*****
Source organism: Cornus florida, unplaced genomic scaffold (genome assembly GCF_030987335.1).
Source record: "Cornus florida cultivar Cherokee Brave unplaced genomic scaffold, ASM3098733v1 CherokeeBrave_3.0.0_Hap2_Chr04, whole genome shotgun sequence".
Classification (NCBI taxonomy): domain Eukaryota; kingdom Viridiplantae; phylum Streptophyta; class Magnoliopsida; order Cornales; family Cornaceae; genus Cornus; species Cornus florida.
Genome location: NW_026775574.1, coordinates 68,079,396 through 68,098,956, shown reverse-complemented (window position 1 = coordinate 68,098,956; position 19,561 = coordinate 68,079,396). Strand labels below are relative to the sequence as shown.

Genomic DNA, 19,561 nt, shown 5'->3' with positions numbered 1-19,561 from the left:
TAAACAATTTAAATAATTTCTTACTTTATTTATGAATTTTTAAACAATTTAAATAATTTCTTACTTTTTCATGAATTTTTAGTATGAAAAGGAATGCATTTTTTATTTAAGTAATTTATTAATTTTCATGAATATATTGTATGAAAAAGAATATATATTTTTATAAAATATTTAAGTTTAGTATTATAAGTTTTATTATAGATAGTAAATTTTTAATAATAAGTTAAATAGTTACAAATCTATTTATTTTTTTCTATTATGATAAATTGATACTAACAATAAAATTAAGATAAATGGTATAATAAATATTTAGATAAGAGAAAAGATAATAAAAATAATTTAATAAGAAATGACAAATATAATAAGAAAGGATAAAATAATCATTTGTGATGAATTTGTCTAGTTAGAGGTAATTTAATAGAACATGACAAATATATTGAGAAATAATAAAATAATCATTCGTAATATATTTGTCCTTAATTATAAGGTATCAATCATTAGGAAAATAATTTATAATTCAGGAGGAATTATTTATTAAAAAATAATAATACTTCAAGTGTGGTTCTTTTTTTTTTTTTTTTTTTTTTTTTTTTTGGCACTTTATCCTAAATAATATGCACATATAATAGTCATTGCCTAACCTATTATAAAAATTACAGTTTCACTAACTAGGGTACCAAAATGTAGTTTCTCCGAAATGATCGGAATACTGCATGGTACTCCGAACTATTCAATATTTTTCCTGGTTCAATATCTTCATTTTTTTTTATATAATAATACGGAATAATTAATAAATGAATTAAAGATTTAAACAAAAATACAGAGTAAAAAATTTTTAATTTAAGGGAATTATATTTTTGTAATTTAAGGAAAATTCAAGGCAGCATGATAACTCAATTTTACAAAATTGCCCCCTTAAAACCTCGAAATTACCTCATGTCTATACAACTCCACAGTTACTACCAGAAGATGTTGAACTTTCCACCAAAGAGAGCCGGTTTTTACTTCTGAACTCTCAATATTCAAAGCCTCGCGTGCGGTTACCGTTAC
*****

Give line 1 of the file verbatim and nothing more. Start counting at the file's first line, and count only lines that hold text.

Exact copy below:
Source organism: Cornus florida, unplaced genomic scaffold (genome assembly GCF_030987335.1).